Toxic substance lawyers at Pintas & Mullins Law Firm report that meat processing giant Tyson recently reached a settlement with the U.S. Justice Department for exposing Midwestern workers to dangerous levels of ammonia.
The federal government’s complaint was filed, along with details of the settlement, on Thursday, May 2, 2013. According to the complaint, Tyson knowingly violated several regulations related to ammonia use and exposure in its factories. Ammonia is a chemical gas typically used in refrigeration. When exposed in high levels to humans, it can cause burning, choking, and even death.
More than one dozen Tyson employees were injured by accidental ammonia release between 2006 and 2010 in the Midwest, which resulted in at least one death. Another worker was chemically burned on over 25% of his body, spending a total of 45 days in the hospital. During these incidents, Tyson failed to comply with risk-management obligations, failed to properly train employees, and failed to maintain ammonia-related safety equipment.
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As part of the settlement deal, Tyson will have to not only pay $3.95 million, but also provide $300,000 for new emergency response equipment in communities it is present in and create a new risk-management program. The exposure was brought to the government’s attention after the EPA examined records of Tyson facilities in Iowa, Kansas, Missouri and Nebraska.
Tyson acknowledged that, although it complied with EPA investigations, there were times in its facilities that risk-management systems ran behind schedule and failed to meet federal guidelines. The EPA considers ammonia an extremely hazardous substance. Breathing in even small amounts of the chemical can cause burning of the eyes, nose and throat. With higher doses, coughing and choking may occur, leading to swollen throats, burned and bleeding lungs, and ultimately death.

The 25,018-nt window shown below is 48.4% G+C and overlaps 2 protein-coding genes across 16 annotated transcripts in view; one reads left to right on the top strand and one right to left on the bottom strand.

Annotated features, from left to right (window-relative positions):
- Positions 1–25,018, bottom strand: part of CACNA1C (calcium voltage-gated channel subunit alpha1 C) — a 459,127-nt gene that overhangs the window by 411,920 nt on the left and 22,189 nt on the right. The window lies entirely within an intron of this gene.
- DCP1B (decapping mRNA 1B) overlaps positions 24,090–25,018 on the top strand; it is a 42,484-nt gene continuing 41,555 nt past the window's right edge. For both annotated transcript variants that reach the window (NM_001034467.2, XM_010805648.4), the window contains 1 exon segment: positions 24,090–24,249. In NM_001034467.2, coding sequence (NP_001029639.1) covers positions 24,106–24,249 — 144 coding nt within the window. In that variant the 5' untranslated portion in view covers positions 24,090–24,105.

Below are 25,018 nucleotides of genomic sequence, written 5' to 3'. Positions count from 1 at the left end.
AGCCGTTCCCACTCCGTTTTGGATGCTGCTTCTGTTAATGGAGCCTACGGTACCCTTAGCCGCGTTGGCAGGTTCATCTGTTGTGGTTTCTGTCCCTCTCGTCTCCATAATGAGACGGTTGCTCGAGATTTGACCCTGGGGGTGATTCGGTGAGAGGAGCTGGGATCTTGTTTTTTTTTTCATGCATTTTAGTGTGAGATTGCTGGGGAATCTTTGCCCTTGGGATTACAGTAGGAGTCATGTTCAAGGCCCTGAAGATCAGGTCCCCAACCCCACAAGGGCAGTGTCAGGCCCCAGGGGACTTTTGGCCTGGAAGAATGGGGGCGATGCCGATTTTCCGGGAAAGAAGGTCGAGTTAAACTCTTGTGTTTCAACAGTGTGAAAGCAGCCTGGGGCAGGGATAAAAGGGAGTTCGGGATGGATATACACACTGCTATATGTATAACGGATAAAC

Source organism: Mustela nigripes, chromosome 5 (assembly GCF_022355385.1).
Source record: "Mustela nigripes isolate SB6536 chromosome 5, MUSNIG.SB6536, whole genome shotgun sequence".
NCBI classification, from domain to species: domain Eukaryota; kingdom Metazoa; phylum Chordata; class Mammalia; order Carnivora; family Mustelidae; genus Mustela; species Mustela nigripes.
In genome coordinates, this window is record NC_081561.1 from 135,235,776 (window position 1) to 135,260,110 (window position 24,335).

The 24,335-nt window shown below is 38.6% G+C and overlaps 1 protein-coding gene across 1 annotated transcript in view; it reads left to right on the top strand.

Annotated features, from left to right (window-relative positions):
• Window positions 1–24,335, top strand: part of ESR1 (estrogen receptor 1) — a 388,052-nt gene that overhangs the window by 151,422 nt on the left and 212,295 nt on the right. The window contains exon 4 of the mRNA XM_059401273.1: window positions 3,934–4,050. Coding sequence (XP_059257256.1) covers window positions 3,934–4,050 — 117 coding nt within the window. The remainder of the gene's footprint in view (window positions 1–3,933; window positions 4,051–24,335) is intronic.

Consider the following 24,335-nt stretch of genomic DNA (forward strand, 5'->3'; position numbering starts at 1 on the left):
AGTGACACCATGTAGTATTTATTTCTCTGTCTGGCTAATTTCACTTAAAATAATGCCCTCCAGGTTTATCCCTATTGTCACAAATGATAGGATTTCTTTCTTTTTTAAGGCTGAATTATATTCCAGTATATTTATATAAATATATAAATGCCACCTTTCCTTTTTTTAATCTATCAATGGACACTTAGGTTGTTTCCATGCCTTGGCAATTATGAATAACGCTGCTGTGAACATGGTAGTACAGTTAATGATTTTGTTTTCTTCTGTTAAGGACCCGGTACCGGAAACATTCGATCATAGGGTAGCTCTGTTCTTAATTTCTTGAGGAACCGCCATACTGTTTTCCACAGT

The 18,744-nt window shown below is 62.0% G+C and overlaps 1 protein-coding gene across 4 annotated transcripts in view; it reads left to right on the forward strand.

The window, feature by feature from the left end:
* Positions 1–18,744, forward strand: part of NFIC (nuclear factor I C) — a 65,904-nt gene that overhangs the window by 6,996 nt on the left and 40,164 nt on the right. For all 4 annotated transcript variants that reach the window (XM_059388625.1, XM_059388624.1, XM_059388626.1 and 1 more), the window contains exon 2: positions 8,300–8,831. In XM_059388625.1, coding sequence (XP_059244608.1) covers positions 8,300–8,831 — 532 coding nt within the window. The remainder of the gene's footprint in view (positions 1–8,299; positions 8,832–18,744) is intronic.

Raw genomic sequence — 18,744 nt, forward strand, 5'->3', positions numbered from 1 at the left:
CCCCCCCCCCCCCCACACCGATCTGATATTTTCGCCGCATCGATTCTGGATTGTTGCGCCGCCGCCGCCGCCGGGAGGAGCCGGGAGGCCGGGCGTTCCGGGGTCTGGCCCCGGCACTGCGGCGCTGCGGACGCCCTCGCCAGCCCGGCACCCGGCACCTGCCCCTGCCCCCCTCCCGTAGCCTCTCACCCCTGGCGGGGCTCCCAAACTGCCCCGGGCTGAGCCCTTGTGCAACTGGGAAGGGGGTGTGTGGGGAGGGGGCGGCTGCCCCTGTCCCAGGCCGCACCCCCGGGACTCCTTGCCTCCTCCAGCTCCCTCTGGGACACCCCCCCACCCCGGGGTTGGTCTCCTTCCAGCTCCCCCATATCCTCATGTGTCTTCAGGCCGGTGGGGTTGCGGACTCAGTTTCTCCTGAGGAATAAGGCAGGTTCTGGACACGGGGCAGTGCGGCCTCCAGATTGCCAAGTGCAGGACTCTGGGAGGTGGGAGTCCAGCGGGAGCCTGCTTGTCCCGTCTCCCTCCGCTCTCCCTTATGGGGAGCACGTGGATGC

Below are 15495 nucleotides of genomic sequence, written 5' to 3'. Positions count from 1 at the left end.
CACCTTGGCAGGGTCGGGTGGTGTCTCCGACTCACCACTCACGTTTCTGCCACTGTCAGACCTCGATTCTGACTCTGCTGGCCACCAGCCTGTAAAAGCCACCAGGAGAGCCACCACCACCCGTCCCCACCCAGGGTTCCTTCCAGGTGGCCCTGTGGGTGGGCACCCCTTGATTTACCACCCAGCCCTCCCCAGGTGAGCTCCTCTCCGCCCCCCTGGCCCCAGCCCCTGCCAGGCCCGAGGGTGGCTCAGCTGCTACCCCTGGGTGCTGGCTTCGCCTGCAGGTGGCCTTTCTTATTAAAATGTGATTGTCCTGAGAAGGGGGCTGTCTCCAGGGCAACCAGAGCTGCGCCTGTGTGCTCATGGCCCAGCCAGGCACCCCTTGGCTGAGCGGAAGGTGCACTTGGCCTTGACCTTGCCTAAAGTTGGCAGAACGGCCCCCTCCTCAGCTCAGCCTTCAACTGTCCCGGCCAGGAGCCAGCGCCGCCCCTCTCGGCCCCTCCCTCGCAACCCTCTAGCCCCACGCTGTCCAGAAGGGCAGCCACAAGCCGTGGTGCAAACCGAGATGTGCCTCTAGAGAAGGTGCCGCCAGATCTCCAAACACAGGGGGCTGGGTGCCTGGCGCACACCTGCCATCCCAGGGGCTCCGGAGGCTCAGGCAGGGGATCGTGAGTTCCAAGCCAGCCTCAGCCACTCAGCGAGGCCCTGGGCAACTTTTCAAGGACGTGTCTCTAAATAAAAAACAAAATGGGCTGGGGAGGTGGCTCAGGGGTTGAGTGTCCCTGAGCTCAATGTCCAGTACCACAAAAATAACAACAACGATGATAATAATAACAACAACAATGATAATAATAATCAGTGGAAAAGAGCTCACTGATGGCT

Tyson employs more than 100,000 people in the U.S. and overseas, reporting profits of over $580 million in 2012. It has faced dozens of lawsuits in recent years from employees that claim the company cheated them out of pay in direct violation of the Fair Labor Standards Act.
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One woman from Washington, Alabama recently started a petition on Change.org, requesting that Tyson stop pouring dangerous chemicals (such as ammonia) on its chicken. The woman works as a USDA poultry inspector, and became seriously ill as a result of heavy chemical use in the Alabama Tyson plant where she was stationed.
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She is currently suffering from a multitude of health problems, such as asthma attacks, sinus problems and organ damage. She affirms that the introduction of one chemical in particular, peracetic acid, is particularly hazardous. During her work at the Tyson plant she coughed so hard she broke two ribs and constantly felt like she was suffocating.
Troublingly, the USDA has not conducted any formal evaluations of how these chemicals affects workers’ conditions and health, and there have not been any studies of how these chemicals (which are directly applied to chickens during processing) affect consumer health.
Doctors near the Tyson plant in Alabama affirm that there are an increasing number of patients coming from the facility with symptoms similar to those the USDA inspector was experiencing. These include respiratory infections, development of serious allergies, and eye irritation.
Workplace exposure attorneys at Pintas & Mullins Law Firm point to a recent article in the Washington Post detailing the proliferation of chemical injuries in chicken plant workers. The piece illuminates the story of a man who died after five years working as a federal poultry inspector. The man’s lungs bled out, triggering a federal investigation. If you or a loved one was seriously injured by workplace chemical exposure, you have important legal rights, and may be entitled to significant compensation.
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